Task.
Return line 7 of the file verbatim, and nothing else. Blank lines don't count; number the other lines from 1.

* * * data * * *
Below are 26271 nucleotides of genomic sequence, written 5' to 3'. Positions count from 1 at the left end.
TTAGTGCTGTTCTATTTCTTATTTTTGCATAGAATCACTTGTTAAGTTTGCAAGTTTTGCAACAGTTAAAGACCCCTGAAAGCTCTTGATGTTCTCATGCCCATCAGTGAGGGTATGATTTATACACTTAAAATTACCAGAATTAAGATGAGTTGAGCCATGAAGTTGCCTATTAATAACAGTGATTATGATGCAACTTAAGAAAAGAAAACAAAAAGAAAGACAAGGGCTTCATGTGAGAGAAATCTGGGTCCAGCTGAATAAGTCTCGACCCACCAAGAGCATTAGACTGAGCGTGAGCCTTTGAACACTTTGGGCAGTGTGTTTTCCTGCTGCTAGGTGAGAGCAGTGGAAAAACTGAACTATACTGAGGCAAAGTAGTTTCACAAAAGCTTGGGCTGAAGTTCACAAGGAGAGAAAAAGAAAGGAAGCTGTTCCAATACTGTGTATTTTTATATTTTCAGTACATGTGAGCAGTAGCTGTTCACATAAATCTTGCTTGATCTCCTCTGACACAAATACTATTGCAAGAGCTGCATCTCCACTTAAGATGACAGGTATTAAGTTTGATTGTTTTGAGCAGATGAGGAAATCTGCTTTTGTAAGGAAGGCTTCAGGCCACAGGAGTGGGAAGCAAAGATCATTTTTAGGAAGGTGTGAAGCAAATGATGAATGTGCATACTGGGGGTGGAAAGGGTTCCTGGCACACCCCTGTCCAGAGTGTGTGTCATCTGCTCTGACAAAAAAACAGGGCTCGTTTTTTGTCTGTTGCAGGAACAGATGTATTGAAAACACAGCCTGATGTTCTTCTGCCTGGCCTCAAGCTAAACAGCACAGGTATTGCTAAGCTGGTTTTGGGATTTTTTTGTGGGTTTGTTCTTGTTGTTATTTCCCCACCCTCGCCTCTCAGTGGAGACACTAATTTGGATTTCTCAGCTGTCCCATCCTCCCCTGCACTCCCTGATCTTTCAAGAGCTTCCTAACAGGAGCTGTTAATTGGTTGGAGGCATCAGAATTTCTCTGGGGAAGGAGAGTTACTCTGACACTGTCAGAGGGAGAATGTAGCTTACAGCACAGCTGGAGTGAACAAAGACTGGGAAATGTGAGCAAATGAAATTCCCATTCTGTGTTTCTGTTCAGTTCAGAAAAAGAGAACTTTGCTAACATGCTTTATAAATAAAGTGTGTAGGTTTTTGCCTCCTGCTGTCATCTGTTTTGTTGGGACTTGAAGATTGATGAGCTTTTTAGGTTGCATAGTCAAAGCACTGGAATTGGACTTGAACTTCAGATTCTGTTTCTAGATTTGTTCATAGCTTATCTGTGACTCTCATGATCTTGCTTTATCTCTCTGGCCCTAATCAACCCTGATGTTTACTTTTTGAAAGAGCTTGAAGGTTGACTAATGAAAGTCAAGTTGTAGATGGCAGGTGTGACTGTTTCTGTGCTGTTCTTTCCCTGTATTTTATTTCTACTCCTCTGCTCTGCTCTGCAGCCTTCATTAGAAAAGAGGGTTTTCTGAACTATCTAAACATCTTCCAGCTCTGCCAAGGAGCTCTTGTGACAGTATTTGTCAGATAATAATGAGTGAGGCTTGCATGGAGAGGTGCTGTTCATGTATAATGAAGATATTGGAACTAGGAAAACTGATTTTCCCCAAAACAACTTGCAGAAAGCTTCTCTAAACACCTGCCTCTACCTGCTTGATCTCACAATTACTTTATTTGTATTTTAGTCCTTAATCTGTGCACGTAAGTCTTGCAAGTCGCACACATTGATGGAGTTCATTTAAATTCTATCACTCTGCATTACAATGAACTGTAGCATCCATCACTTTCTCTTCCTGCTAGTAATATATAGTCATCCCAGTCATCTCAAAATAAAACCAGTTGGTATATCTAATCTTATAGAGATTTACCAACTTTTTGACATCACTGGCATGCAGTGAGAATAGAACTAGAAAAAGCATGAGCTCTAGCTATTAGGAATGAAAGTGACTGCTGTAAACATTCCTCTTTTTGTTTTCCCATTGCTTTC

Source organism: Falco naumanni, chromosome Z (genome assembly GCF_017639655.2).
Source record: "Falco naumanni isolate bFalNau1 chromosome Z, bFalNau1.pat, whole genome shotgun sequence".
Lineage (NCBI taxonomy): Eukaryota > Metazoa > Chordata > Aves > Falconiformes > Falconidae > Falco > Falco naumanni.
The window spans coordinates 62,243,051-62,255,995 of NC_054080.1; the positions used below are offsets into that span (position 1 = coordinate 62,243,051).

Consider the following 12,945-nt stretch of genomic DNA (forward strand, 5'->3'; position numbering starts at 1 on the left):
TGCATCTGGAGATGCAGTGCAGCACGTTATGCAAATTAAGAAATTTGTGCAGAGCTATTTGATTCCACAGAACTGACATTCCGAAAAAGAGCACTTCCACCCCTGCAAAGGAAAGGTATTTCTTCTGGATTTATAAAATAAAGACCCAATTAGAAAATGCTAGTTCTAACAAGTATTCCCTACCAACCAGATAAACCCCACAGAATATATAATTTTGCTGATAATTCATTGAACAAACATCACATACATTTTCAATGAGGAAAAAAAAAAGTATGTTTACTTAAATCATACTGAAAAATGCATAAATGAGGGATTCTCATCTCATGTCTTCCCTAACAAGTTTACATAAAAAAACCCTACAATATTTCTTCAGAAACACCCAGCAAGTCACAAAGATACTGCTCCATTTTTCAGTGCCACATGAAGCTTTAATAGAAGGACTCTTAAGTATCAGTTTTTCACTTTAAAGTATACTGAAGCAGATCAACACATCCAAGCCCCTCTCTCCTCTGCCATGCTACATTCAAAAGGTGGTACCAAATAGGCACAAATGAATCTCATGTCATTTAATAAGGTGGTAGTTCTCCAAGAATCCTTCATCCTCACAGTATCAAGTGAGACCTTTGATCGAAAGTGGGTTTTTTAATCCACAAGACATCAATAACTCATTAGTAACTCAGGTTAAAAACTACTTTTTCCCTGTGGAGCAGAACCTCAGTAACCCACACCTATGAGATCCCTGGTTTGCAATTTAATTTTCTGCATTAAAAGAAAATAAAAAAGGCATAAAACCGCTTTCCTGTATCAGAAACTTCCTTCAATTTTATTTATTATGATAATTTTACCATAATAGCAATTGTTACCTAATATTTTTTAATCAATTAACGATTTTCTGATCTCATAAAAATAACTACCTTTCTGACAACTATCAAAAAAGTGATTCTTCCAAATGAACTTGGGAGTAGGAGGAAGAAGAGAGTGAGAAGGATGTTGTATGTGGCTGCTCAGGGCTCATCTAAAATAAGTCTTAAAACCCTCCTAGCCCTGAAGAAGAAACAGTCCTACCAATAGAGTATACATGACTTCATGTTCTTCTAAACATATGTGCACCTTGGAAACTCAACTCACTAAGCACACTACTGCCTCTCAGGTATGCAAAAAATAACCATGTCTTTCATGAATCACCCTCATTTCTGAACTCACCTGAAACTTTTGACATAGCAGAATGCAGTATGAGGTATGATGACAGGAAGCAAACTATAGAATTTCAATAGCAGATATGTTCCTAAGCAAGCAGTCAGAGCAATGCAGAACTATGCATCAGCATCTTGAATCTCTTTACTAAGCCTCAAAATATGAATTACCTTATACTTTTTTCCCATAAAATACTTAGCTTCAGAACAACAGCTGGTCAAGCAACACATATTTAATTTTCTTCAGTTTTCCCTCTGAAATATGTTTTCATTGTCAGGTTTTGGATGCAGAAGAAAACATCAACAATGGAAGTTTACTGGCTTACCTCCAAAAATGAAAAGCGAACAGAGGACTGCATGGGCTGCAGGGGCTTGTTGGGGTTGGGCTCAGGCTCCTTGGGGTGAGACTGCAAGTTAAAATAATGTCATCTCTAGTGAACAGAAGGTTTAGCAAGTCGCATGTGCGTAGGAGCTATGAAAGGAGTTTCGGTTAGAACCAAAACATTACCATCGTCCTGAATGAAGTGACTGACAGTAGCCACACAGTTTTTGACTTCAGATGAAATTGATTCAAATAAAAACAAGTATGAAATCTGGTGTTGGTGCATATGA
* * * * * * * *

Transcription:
Consider the following 12,945-nt stretch of genomic DNA (forward strand, 5'->3'; position numbering starts at 1 on the left):